Camera with touch sensitive control
A camera having a touch sensitive control with first and second positions spaced apart along a surface of the camera, and a shutter. A processor is connected to the touch sensitive control and the shutter, so that as a user slides a finger from the first to the second positions, the shutter is operated. The sliding shutter control inhibits vibration during picture taking while allowing a two-position shutter control. The touch sensitive control may particularly be a touch sensitive screen and icons controlling other camera functions can be presented thereon. These camera control icons can be re-positioned or re-sized on the screen to suit user preferences and/or physical limitations.
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This invention relates generally to the field of photography, and in particular to the field of cameras and camera controls.BACKGROUND OF THE INVENTION
Modern cameras have an increasing number of features requiring more interaction with the user, such as setting time and date, flash operation, and exposure controls. To facilitate interactions with the users, these cameras incorporate a display, such as a liquid crystal display (LCD) screen. Many manufacturers use a combination of buttons, switches, and dials for the user interface. A camera with a reconfigurable mechanical button is described in U.S. Pat. No. 5,408,287.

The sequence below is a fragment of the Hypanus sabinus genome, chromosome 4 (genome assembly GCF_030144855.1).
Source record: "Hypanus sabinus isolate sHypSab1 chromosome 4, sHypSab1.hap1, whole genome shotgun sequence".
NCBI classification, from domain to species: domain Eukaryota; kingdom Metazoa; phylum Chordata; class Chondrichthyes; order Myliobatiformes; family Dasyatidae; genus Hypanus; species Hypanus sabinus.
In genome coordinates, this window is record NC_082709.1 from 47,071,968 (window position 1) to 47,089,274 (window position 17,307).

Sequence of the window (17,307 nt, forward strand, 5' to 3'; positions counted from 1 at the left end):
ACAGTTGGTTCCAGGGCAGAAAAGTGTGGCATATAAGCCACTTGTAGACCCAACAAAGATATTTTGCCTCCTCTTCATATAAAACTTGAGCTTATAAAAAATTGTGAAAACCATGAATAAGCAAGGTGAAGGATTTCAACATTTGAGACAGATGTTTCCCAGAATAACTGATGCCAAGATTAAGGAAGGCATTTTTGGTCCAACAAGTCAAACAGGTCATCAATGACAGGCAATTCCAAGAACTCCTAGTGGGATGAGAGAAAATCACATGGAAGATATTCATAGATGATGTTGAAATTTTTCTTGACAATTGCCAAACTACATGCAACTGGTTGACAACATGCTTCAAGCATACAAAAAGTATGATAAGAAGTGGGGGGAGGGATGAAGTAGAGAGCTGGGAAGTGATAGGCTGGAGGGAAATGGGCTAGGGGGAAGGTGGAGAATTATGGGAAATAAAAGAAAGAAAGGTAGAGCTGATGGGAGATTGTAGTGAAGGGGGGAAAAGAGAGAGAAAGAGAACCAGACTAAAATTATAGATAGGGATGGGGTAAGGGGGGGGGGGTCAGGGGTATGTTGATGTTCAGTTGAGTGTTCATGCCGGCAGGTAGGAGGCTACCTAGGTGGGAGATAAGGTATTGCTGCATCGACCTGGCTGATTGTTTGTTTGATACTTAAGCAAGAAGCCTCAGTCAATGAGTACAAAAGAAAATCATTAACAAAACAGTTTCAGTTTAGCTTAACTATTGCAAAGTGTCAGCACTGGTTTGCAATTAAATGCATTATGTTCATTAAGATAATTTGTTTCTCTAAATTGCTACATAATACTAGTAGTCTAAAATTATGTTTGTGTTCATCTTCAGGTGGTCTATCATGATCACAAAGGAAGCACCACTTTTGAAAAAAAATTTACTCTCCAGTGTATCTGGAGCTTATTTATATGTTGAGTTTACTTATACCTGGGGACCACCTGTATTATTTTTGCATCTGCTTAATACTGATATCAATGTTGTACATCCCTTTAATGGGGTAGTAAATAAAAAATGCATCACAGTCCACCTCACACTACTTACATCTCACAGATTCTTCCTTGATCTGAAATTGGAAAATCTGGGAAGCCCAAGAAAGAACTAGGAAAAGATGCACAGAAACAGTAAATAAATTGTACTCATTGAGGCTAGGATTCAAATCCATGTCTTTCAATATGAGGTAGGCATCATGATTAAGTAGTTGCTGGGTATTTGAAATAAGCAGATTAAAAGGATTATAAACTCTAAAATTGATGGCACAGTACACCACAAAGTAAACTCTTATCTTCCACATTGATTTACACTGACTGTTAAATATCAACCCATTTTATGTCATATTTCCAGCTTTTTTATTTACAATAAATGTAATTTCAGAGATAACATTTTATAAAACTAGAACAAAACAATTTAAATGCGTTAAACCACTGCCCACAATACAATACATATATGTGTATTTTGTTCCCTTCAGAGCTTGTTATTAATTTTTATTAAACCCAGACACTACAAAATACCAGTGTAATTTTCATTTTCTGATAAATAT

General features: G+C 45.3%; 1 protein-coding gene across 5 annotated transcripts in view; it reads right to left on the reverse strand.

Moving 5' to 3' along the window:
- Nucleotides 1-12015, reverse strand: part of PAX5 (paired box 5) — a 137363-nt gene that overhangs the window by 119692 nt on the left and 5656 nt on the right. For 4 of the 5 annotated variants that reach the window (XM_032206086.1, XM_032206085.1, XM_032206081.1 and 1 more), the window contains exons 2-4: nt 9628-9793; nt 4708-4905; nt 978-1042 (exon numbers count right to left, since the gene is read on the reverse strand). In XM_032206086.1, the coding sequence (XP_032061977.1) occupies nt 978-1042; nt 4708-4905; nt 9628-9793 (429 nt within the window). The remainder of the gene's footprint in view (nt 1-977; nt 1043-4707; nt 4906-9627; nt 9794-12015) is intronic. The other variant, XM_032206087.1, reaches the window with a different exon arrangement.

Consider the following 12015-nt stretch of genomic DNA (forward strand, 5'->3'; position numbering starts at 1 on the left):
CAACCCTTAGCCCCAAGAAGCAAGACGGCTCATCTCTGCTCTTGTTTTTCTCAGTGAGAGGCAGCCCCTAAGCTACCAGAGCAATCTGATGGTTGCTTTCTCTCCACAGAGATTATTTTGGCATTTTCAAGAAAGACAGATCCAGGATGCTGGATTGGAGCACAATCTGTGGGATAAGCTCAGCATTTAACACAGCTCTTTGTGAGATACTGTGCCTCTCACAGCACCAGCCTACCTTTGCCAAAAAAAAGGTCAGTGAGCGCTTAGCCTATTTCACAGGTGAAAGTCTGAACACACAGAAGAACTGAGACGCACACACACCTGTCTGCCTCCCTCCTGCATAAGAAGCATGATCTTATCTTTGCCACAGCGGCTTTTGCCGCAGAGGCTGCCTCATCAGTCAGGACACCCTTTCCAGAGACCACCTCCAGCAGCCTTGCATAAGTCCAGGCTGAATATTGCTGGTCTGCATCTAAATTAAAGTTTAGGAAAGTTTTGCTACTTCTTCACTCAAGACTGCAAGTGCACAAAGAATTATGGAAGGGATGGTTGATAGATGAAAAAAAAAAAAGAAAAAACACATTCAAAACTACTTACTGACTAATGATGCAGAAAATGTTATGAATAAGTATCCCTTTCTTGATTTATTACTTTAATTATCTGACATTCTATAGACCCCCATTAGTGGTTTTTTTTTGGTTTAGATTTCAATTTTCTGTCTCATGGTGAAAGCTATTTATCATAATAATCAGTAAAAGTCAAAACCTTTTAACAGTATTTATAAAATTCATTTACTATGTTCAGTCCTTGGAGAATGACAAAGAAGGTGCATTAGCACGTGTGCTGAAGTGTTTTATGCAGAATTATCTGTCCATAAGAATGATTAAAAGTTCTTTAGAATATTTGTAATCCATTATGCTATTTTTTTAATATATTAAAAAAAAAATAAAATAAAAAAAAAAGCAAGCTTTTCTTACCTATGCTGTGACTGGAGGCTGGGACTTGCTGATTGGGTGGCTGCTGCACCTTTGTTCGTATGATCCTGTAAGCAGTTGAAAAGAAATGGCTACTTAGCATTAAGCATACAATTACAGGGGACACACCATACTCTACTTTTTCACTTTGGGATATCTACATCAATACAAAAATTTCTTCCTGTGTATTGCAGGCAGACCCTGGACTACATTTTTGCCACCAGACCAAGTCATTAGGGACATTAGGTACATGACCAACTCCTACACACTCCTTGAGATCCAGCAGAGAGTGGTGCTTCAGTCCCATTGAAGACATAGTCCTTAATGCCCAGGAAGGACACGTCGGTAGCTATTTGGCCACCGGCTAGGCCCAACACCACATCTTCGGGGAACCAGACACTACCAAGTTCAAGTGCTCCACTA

The main camera function is that of the shutter release button. Desirable features for this function include intuitive location so the user can find it by touch, low force operation, low component cost, and a two position activation feature, where the first position causes the camera to perform calculations for focus range detection, exposure calculation, automatic flash activation, and user notification of parameters such as low light level that may affect image quality. The second position, which is reached after passing through the first position, activates the shutter. U.S. Pat. No. 4,247,188 is an example of the prior art using this two position activation. This allows the user to frame and "lock" settings related to the current image, and in the case of user notification functions, such as a warning light, the user can elect to not take the picture and take corrective action.